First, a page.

From Russia: No Love

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Dance (II), Matisse, 1910 — Image: The Hermitage Museum

The Russians have abruptly cancelled “From Russia: French and Russian Art Masterpieces of 1870-1925”, a lavish loan show that was supposed to move next month from Dusseldorf to the Royal Academy of Art in London. The reason they give is that the British have not guaranteed that works in the show, which include major canvases like Matisse’s Dance (II) and a Cezanne view of Mont St. Victoire, would be returned to Russia in the event that descendants of the original owners of some works brought legal claims for their restitution.

In the past, descendants of Sergei Shchukin, the great Russian patron of Matisse and Picasso, have attempted without success to reclaim works from his collection that were confiscated by the Soviets and eventually passed on to Russian museums. The British Parliament has adopted legislation to protect art on loan from seizures of that kind, but it hasn’t yet come into force.

All the same, the British press suspects that the real reason for the cancellation is that it’s another opportunity for the Russians to vent their annoyance that the British are continuing their investigation into the murder of Alexander Litvinenko, the former Russian security agent who was poisoned in London last November. The Russians have refused to extradite the man whom the Brits want to charge with the crime. (Gee, all this on the day that my magazine makes Vladimir Putin Person of the Year.)

UPDATE: On Friday the Russians changed course and decided that the work could travel to London as soon as Parliament moves up the effective date for that indemnifying legislation, though no guarantees as to whether the show would open on time on Jan. 26 as scheduled.

If a diplomatic spat over the Litvinenko investigation was the real reason for the cancellation, then the show was a victim of the souring of Russian-British relations. A pity, but hardly the first time that works of art have been used as pawns in political games. I thought of that this morning after reading that yesterday Sotheby’s in New York auctioned off a 1297 copy of the Magna Carta for $21.3 million. (There are actually 17 surviving copies of the Magna Carta from the 13th century. Between 300 and 400 were produced periodically for distribution to English shire courts and cathedrals.) The Magna Carta isn’t a work of art, but it’s certainly a precious object, and as I learned recently a different copy was also once used, or almost used, as a pawn in a (more benign) political game.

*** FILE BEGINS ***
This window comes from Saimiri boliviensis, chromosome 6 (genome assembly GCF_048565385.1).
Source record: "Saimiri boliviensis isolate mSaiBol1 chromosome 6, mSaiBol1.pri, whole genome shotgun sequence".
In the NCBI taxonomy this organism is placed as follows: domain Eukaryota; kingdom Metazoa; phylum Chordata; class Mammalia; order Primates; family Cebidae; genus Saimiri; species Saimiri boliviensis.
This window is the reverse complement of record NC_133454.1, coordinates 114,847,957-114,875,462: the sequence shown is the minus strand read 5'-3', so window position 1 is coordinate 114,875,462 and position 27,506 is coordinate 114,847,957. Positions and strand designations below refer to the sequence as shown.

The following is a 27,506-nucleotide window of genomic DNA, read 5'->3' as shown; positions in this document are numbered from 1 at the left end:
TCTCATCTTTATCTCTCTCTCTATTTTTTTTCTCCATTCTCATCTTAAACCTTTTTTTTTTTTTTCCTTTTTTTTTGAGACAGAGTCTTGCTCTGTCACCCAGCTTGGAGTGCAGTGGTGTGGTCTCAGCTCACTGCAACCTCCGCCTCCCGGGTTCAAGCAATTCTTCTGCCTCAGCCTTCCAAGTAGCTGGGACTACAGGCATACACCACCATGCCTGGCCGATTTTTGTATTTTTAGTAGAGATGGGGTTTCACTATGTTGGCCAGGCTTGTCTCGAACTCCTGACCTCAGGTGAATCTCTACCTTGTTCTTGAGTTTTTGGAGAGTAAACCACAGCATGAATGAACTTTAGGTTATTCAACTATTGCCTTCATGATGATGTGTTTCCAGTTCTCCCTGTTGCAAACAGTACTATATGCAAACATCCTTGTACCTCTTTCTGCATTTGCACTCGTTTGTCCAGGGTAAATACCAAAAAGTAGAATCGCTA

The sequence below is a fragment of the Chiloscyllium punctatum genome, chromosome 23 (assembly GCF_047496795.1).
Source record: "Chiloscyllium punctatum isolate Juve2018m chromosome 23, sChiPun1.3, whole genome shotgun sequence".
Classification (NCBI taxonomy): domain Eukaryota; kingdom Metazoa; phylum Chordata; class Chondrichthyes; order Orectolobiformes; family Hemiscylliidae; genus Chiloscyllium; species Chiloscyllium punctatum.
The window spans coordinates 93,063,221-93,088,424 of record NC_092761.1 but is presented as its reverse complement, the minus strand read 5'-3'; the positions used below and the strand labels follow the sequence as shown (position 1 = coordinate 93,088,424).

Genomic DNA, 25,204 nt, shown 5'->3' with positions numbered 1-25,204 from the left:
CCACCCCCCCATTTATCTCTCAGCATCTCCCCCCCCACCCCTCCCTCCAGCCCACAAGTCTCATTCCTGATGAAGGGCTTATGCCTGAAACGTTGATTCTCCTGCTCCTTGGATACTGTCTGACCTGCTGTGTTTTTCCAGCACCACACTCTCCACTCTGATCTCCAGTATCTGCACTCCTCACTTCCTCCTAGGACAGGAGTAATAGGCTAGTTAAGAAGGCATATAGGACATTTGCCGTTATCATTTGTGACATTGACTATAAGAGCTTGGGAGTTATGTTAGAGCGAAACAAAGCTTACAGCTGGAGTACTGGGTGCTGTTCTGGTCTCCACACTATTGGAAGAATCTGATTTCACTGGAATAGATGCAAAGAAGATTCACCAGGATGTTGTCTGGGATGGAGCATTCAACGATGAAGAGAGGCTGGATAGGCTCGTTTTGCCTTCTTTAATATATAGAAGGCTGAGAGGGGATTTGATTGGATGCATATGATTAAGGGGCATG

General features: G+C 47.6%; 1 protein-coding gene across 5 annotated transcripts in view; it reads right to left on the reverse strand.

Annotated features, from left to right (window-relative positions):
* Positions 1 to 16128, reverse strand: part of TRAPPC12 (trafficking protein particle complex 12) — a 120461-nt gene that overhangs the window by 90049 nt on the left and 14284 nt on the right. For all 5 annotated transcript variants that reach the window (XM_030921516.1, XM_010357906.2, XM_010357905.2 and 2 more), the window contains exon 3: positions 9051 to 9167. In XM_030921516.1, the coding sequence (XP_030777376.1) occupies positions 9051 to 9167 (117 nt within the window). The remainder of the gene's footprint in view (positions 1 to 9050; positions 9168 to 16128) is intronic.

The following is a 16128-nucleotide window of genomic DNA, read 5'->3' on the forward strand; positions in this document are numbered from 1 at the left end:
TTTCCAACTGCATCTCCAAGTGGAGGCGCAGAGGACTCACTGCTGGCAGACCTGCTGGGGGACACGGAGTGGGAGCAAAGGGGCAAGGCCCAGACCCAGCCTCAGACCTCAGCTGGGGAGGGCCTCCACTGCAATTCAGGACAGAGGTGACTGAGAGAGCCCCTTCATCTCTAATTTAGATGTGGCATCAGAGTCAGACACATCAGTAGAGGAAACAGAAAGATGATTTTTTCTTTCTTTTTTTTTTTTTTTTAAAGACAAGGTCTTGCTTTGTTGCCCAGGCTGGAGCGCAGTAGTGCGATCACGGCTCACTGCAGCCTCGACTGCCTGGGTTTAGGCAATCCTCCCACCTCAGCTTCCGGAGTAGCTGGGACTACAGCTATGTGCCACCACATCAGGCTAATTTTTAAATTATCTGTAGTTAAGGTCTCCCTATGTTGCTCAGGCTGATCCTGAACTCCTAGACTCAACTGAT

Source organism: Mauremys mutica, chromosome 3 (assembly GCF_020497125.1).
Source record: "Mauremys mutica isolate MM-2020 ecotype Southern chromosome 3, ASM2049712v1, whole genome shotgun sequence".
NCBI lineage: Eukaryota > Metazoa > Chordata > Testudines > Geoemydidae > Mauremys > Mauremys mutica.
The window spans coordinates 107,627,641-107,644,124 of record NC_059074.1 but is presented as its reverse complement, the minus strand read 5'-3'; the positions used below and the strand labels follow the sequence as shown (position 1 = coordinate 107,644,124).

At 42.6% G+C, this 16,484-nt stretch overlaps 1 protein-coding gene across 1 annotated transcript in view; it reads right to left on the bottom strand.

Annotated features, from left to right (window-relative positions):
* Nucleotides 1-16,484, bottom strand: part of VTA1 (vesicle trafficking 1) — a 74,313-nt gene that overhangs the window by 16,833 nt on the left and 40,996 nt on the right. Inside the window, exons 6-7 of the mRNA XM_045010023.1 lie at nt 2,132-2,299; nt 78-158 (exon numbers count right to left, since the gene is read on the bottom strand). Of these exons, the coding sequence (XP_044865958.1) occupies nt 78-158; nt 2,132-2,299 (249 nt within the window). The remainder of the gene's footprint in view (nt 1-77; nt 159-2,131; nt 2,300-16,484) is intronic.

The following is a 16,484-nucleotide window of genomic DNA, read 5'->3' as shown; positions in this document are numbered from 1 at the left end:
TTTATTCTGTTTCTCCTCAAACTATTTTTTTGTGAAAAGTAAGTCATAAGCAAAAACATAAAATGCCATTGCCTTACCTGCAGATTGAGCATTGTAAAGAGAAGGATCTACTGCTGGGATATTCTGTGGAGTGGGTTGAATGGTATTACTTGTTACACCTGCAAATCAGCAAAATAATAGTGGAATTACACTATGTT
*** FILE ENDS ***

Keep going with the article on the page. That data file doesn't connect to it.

So, the book-length hardcover catalogue that Sotheby’s prepared for their one-item Magna Carta sale yesterday contains this story:

In 1939 a copy of the Charter belonging to England’s Lincoln Cathedral was on loan to the U.S. for display at the New York World’s Fair. By the time the fair closed that fall Britain and Germany were at war, but the U.S. was still on the sidelines. Earlier in the year an American supporter of Britain named J.W. Hamilton had proposed to a prominent British politician named Leo Amery that the Lincoln Magna Carta might be given as a permanent gift to the U.S. That would not only demonstrate the sources of American democracy in an English document, it would encourage pro-British sentiment in the U.S. at a time when isolationists were fighting to keep America out of the war. Amery passed the idea along to the then-Prime Minister, Neville Chamberlain.

The British Foreign Office was at first cool to the idea. But by early 1941, with the war going badly for Britain and Winston Churchill installed as Prime Minister, Winston himself started to think well of it. But then came ministerial second thoughts. If Britain gave a copy to the U.S., then Canada, Australia, New Zealand and South Africa would all want one, and the Brits only had so many copies to go around. Even worse, the British government didn’t actually own the Lincoln Magna Carta. Officials of Lincoln Cathedral did, and they weren’t inclined to let go of it.

The entire question remained stalemated until December, 1941, when the Japanese attacked Pearl Harbor and the U.S. entered the war anyway, though for the duration of the war the Lincoln Magna Carta did remain at Fort Knox for safekeeping.

Okay, class dismissed.